Osho ~ The Mischievous
The shooting went very smoothly, and he seemed to really enjoy not only playing with all those toys but also scaring Avirbhava, as he used to love doing in those days. As a matter of fact I took the above shot while he was intensely looking at her, shaking the Angklung (the Indonesian bamboo instrument) and she was flat against the opposite wall screaming like hell! It was indeed a very fun and quite dynamic session.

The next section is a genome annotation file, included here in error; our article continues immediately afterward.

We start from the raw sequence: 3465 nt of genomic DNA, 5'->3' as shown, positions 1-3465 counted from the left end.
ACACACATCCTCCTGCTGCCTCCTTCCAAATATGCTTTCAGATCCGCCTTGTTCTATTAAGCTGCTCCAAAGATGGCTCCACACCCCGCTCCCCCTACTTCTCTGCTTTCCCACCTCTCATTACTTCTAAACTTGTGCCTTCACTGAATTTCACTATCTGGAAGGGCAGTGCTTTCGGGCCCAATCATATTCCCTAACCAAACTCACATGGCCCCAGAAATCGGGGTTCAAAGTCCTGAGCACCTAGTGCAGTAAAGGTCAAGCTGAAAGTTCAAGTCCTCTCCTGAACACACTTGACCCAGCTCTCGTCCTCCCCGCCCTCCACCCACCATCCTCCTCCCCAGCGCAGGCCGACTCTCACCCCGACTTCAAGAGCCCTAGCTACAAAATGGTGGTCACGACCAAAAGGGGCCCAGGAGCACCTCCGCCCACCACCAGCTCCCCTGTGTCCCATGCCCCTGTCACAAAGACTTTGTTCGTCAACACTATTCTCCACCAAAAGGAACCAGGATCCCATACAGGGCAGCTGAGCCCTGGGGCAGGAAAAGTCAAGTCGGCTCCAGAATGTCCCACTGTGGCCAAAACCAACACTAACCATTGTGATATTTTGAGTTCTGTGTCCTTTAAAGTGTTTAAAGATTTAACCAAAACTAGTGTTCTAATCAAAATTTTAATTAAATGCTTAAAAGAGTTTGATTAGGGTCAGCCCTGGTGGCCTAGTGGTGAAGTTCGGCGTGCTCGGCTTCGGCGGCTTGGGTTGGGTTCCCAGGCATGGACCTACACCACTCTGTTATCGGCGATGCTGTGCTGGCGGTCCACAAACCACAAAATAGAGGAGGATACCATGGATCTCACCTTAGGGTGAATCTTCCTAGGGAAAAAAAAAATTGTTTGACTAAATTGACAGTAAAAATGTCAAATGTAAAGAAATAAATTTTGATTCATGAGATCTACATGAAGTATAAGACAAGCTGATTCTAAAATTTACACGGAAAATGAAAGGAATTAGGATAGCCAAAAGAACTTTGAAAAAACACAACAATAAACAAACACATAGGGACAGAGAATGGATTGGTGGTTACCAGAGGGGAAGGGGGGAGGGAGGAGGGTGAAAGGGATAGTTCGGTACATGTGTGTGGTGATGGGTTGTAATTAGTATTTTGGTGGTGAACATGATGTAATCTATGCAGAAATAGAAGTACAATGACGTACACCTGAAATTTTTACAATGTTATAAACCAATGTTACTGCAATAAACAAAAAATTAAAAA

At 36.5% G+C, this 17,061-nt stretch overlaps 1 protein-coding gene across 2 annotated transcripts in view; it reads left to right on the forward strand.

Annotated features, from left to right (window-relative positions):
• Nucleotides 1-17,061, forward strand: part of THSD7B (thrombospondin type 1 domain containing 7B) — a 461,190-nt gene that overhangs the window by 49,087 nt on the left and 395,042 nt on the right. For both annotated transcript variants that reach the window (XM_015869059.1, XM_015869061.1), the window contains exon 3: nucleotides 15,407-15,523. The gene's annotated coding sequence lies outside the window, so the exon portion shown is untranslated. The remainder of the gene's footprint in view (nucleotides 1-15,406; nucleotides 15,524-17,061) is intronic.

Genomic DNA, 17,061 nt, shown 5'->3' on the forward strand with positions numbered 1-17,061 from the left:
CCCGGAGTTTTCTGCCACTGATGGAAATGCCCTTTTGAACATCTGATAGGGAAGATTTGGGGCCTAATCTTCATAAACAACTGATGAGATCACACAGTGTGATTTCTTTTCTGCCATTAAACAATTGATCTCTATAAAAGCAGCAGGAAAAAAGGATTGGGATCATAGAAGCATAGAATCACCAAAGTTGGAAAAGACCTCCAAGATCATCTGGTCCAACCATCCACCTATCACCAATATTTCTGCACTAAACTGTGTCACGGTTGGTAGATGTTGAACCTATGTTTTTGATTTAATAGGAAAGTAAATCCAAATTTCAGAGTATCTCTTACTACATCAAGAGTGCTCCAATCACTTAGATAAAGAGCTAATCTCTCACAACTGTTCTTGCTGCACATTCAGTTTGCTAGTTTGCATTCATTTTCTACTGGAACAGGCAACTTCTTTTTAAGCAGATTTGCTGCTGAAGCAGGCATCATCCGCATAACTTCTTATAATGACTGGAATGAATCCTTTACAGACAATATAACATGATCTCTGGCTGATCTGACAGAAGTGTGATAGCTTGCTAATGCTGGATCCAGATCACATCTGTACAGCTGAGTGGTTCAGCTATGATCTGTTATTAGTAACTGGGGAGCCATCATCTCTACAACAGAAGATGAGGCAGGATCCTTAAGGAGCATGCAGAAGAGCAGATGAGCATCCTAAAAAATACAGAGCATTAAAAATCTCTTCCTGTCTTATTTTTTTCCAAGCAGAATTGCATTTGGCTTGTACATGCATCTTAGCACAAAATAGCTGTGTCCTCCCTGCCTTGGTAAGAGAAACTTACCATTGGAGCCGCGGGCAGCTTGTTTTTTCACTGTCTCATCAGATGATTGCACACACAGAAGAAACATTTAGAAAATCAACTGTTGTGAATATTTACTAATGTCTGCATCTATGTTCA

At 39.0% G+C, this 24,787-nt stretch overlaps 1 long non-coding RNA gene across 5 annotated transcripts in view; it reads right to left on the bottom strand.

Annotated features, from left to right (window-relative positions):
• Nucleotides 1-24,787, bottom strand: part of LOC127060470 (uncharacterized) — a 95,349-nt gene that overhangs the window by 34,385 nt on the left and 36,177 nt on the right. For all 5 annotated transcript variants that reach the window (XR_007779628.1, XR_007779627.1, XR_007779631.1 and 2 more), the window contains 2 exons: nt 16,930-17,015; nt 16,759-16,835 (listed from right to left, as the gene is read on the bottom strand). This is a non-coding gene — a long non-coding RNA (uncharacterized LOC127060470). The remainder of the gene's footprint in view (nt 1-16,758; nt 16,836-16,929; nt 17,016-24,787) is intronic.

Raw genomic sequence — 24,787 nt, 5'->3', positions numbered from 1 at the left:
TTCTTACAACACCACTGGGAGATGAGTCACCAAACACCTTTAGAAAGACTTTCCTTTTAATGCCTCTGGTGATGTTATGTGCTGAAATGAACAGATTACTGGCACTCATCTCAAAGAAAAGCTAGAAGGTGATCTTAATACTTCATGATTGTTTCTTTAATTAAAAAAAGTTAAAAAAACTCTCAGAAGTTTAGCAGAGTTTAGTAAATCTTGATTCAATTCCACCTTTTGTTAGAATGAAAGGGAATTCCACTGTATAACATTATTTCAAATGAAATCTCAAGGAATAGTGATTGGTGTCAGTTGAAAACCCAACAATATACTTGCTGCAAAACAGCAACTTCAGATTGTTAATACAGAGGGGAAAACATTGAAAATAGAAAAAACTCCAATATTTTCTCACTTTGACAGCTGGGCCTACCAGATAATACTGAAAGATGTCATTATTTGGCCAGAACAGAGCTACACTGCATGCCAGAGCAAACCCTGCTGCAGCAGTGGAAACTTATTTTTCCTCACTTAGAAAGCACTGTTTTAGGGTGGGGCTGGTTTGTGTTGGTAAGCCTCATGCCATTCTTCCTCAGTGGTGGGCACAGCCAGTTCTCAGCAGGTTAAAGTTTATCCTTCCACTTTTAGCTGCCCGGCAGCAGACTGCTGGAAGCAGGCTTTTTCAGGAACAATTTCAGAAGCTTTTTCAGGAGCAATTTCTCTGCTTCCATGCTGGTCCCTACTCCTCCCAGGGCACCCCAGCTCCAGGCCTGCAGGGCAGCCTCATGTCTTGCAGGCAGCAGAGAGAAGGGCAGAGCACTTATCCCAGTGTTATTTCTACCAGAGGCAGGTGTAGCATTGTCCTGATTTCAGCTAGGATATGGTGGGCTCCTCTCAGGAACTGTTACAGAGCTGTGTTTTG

When at the end everyone left the room, I was left alone. I needed to take a little time to unwind from the intense energy of the session, so I sat down on the pillow where he had been sitting a few moments earlier, picked up the guitar he had just played, and started picking on its strings. A very simple and hypnotic tune came out immediately. I loved it. It sounded so familiar, and it drew me into itself making me soon lose the sense of time. When I finally got up, I was surprised to notice that almost an hour had passed! I left the room, but that tune followed me and stayed in my head for several months to come. When I later went back to Europe, it was still playing in my head, and I kept hearing it in all kind of different rhythms and variations. I finally thought that if I could put it down on a tape, maybe it would leave my head and I could eventually be free from its tyranny!